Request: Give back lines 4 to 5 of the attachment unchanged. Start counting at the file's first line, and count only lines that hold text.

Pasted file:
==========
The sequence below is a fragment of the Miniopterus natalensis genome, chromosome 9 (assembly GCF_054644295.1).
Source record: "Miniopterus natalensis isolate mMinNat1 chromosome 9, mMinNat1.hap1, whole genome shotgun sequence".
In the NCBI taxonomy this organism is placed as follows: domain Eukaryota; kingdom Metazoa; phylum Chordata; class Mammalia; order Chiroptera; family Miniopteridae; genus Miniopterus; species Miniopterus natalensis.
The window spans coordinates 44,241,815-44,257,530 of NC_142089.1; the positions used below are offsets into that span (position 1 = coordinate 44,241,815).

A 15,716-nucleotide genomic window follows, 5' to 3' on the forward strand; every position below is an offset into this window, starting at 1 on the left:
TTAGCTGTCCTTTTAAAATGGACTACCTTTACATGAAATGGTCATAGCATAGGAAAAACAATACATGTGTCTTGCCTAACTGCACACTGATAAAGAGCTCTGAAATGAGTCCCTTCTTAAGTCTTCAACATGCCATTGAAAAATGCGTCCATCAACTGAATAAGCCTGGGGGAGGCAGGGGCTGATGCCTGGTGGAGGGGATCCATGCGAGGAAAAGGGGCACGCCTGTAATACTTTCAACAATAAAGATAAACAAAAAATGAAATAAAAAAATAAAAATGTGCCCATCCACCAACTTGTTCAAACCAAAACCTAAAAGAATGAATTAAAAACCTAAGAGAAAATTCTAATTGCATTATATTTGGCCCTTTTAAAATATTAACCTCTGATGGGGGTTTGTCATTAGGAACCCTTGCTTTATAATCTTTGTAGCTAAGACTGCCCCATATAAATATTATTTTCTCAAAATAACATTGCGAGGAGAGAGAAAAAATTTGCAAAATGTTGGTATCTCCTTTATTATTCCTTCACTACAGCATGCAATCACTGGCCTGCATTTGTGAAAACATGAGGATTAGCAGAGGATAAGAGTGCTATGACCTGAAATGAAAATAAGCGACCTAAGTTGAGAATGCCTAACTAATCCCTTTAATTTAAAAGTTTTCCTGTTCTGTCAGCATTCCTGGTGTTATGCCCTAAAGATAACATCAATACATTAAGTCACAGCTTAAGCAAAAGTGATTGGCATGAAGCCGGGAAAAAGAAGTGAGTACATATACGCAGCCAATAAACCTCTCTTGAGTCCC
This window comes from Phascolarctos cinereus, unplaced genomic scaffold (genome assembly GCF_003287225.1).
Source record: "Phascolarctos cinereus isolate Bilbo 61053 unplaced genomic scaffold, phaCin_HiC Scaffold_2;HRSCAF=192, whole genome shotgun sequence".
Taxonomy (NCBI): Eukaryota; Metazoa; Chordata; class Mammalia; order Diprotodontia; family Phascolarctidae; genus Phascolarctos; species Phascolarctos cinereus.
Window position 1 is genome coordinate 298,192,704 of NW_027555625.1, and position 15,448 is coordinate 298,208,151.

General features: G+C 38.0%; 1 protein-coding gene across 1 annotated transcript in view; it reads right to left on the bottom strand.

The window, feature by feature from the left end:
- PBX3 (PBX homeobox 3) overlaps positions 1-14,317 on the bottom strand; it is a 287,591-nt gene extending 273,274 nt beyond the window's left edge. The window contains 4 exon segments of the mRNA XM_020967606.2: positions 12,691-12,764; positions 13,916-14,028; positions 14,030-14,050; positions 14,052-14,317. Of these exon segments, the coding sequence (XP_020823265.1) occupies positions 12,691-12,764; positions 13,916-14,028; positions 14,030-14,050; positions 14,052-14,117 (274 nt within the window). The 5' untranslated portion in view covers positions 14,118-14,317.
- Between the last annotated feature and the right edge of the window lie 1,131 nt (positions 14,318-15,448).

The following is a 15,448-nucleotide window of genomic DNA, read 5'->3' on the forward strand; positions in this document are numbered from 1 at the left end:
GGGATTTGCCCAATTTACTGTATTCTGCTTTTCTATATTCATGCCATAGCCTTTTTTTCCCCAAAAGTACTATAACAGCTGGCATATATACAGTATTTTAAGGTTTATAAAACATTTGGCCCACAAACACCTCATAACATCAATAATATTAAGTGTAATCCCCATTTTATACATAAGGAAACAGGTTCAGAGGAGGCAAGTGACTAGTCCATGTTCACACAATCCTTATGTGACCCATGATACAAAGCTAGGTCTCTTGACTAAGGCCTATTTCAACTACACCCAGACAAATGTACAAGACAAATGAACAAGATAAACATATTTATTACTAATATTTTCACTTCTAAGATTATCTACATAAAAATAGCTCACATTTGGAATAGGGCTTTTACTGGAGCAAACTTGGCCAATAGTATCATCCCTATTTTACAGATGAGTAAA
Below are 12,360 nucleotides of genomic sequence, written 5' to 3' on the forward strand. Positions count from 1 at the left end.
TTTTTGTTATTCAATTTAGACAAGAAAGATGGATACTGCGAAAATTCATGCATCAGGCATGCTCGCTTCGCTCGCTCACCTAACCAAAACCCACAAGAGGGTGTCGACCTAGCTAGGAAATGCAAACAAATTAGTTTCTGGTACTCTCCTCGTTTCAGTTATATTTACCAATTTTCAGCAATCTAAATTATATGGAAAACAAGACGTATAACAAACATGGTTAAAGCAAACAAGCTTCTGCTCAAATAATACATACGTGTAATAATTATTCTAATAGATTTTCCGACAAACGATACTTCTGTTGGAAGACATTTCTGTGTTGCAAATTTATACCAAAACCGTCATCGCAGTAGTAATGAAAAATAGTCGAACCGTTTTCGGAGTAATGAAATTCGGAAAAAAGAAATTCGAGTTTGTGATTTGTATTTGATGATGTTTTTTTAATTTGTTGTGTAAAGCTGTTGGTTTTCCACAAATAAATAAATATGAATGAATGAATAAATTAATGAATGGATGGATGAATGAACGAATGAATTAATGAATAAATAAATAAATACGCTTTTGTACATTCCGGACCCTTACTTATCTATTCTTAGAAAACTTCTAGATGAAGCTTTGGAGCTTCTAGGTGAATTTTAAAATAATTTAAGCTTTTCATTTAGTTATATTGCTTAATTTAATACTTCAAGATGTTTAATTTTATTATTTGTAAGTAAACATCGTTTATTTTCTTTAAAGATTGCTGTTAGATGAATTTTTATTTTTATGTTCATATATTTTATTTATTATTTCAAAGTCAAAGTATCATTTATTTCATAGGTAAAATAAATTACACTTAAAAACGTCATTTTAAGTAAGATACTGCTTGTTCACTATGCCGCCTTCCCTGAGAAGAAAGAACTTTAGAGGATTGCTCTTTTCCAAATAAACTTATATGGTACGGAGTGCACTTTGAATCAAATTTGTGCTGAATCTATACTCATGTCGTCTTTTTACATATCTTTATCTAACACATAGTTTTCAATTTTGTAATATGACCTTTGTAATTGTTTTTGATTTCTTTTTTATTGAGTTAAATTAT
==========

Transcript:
The window spans coordinates 44,241,815-44,257,530 of NC_142089.1; the positions used below are offsets into that span (position 1 = coordinate 44,241,815).

A 15,716-nucleotide genomic window follows, 5' to 3' on the forward strand; every position below is an offset into this window, starting at 1 on the left: